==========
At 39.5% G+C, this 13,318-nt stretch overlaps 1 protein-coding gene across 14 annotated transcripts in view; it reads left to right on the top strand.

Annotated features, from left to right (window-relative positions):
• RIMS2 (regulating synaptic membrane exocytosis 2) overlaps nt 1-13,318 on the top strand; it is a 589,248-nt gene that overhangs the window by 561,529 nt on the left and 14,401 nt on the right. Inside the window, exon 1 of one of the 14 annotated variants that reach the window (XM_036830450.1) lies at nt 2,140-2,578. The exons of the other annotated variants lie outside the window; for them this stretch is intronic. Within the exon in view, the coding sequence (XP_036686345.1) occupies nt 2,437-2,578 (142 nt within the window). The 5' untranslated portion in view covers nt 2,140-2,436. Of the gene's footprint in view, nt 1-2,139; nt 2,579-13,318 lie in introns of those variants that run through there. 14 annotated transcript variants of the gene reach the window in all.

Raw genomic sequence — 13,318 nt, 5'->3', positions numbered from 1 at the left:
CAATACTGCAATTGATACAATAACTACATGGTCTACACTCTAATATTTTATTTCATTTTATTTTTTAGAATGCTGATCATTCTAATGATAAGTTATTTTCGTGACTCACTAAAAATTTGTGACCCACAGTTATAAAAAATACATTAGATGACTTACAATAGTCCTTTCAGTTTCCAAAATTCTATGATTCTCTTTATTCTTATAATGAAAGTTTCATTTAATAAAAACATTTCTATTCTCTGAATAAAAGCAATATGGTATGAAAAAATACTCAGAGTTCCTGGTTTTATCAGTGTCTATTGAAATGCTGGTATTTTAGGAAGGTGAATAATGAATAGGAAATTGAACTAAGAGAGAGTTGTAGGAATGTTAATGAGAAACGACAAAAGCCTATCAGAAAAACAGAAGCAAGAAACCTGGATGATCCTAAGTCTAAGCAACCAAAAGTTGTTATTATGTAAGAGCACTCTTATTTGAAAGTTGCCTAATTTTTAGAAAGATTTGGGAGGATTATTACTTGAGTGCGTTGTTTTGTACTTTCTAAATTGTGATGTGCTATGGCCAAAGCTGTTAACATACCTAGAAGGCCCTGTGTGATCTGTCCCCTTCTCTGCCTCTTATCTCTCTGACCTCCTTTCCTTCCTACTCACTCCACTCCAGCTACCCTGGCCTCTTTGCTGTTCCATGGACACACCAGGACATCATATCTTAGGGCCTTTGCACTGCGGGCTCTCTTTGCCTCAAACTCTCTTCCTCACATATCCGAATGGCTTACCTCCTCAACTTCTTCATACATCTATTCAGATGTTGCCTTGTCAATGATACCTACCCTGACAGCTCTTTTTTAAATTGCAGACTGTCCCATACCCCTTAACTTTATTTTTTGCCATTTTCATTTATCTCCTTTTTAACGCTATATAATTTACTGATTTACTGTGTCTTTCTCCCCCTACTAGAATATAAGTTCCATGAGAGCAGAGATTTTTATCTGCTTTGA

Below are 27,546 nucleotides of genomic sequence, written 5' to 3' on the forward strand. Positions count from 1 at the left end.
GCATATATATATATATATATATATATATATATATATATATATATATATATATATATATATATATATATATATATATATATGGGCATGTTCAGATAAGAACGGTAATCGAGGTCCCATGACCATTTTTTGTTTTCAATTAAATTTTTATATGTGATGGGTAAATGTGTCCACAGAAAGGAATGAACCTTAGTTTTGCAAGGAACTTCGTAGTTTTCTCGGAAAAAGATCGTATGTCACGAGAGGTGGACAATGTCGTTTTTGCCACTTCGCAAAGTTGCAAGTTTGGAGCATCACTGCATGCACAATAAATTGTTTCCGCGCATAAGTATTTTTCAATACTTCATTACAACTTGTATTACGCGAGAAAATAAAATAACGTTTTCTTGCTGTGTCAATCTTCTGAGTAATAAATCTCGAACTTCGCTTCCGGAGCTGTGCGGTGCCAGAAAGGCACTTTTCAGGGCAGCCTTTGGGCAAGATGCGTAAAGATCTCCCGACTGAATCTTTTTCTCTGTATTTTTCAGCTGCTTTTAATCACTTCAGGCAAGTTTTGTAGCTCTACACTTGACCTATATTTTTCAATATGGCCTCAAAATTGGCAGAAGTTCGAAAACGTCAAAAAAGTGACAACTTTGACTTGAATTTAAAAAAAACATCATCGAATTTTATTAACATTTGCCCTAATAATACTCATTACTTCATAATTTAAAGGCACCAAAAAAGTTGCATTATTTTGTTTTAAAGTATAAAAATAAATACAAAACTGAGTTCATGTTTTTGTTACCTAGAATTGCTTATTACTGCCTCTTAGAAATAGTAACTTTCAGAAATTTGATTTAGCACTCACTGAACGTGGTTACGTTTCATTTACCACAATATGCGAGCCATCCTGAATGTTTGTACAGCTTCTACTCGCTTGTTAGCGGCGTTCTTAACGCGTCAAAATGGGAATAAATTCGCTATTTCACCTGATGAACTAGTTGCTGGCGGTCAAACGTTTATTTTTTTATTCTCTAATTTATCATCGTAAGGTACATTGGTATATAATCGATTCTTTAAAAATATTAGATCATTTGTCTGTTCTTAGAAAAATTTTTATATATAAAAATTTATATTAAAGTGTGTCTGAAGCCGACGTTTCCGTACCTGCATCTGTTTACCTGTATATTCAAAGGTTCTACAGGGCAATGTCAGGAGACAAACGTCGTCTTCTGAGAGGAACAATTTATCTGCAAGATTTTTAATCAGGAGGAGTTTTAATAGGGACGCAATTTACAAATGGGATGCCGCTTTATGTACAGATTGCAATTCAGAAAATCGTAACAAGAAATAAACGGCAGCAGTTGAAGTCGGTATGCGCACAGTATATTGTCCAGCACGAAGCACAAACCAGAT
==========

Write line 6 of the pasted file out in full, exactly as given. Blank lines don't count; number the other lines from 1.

Below are 27,546 nucleotides of genomic sequence, written 5' to 3' on the forward strand. Positions count from 1 at the left end.